Together with the client, we reacted to this unusual situation with a “transparency offensive” which included the following stations:


A professional photographer was commissioned as early as during hazardous waste disposal and removal of the machine parts inside the power station. It was not possible – or feasible – to preserve the former power station in the form of a museum. However, the images’ aesthetics and the preservation of several machine parts helped us over the time to create a chain of memories as well as overall memory value. Later, a video piece by a video-artist documented the power station’s architectural migration. Using several sources, we architects reconstructed the building’s history. All of this made it possible to draw conclusions as to functional connections and special features of the existing building. With our draft, we could react to that.


The first early concepts for the building’s future utilisation were discussed at the city administration. The authorities soon developed great interest in helping to shape the utilisation of this place. In turn, they agreed to changing the area’s zoning from a “supply area” to an area of “commercial usage”.


The visions on the structure’s utilisation were adapted in the course of this value creation process. The building was supposed to provide an experience to and be accessible for everybody. The “mountain’s” interior was to become accessible. The citizens realised that they could now take possession of the former machine. That the machine would be turned into an “open house”. The client selected creative tenants who recognised the existing building’s unique features that distinguished it from other buildings and who wanted to use these features for their own purposes. Restaurants and a public roof terrace created areas that were capable of meeting the immediate requirements of the district at this very place.


Being the representatives for the surrounding district, the District Council was informed immediately after the purchase had taken place. This ensured strong subsequent political support. The district’s representatives were thus enabled to initiate first media contacts and to become the first to inform interested citizens.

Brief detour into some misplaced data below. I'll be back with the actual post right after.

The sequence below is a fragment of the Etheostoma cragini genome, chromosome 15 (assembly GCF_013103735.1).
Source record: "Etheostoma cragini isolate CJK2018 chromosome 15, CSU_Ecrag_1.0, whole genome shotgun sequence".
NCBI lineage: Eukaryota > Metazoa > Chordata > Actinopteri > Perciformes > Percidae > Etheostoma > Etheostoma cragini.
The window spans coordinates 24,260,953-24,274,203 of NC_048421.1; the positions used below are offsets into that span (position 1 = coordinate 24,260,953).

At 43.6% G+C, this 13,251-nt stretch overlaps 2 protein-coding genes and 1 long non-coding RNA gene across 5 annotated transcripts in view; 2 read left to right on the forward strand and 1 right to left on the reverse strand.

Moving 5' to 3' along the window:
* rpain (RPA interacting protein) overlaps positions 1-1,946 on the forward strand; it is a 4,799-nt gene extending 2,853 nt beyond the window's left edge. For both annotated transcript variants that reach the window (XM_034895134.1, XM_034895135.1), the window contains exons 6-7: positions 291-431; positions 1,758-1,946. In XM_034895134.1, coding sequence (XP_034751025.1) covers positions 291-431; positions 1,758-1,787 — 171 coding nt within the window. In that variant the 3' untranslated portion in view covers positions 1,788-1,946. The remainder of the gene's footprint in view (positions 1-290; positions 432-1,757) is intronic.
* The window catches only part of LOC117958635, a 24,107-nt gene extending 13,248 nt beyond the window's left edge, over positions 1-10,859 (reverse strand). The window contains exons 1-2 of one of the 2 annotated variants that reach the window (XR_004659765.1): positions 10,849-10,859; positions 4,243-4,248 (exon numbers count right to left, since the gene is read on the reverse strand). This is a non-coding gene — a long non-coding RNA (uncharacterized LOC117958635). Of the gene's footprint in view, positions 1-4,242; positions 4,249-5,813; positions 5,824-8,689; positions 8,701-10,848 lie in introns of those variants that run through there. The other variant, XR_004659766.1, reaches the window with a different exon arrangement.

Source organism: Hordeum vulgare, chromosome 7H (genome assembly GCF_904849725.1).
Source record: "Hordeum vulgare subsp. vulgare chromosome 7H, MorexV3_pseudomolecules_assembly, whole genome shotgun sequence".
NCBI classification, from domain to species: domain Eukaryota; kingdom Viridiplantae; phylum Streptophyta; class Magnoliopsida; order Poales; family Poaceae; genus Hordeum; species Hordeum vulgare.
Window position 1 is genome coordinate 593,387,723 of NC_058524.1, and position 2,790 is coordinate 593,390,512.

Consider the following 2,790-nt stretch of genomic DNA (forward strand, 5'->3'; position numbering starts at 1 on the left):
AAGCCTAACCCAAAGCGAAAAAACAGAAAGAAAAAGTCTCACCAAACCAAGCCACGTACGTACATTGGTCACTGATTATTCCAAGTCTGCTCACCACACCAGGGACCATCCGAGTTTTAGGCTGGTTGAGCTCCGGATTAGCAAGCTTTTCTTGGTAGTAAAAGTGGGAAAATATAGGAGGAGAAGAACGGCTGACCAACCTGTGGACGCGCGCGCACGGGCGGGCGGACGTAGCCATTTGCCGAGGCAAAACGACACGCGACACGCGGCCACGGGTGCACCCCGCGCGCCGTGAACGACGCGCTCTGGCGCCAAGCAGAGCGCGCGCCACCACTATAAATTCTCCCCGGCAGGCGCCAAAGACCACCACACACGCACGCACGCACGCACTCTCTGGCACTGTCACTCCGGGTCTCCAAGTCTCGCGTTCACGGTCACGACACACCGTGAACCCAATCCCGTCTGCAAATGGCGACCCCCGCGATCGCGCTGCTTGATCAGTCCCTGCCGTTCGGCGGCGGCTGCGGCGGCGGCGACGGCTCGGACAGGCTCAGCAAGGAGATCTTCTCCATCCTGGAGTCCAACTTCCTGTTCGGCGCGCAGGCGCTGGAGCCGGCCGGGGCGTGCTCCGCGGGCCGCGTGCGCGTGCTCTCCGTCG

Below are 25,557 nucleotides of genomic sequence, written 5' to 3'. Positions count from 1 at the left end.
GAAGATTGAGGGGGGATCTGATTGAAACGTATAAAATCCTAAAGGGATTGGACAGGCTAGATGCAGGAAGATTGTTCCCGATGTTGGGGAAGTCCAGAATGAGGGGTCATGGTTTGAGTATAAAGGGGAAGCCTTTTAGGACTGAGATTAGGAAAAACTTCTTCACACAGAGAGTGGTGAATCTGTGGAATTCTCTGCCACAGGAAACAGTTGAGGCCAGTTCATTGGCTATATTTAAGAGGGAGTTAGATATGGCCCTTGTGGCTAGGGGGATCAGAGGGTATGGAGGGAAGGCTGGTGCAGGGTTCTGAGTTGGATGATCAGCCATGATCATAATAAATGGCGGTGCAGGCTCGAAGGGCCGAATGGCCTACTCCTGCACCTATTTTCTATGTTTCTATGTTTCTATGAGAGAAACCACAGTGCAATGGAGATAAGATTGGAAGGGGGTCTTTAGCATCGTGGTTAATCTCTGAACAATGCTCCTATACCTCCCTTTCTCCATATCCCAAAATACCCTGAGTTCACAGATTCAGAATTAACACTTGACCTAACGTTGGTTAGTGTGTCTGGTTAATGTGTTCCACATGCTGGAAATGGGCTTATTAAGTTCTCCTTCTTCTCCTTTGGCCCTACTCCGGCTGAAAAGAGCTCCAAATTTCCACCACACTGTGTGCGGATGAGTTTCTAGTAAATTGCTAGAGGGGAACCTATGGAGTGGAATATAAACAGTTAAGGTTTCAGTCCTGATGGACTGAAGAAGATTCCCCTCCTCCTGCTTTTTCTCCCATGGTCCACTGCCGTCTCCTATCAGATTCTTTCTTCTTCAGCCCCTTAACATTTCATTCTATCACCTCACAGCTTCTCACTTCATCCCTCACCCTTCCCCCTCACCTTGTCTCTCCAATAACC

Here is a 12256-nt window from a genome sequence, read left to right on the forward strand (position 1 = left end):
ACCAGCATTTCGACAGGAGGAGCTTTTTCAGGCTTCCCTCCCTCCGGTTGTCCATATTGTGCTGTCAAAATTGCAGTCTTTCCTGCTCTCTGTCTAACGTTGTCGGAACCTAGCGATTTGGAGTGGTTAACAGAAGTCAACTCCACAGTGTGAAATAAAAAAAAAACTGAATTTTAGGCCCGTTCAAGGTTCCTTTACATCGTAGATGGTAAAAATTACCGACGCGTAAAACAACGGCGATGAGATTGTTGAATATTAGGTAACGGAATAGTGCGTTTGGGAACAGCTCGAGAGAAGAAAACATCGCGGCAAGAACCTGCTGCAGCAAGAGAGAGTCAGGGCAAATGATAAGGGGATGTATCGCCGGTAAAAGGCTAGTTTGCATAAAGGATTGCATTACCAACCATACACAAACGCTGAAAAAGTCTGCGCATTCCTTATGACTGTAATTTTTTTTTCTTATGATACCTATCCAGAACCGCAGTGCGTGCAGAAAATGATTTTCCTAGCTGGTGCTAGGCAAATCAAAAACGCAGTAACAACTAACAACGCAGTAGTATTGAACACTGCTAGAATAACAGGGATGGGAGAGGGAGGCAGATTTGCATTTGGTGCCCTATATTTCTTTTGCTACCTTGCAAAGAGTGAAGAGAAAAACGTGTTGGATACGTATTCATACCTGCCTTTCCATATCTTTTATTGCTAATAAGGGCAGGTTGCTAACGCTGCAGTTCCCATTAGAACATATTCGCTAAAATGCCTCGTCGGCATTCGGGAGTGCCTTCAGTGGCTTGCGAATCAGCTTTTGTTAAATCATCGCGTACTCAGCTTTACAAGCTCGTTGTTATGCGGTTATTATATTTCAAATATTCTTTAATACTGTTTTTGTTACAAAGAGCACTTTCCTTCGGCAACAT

Following the decontamination and excavation of former machine rooms, local media representatives were invited to visit the site in several stages and were provided with further information. The structure’s envisioned utilisation was openly discussed and preliminary results, fragments and unsolved issues were openly addressed. First tenants were given the chance to present themselves to the public.



Critics – among them several City Councillors – who had advertised the former power station’s demolition in favour of much needed residential space had to be convinced of the structure’s preservation value in talks. Furthermore, its incorporation into the surrounding city’s value structure was, among others, achieved by linking it with various public events.

450 citizens visited the “Day of the Open Monument” alone which is truly outstanding considering the house, until this day, has not officially become a monument yet. For four years now, I have given some 20 guided tours through the house to 30-100 interested persons at a time.


All this took place without a previous plan and without preparation, but live and in real time. And under immense pressure, too. Today, a machine’s successful migration into a building if not into a piece of architecture is almost complete. The house is a landmark which has been accepted and is being used by the district’s citizens and the entire city.


Be fearless: Let’s reproduce the obsolete

Our office’s readiness and capability to commit to the existing structure, to read its information and to constantly adapt and adjust the draft to newly formulated requirements has culminated in the term of “empirical” design and building;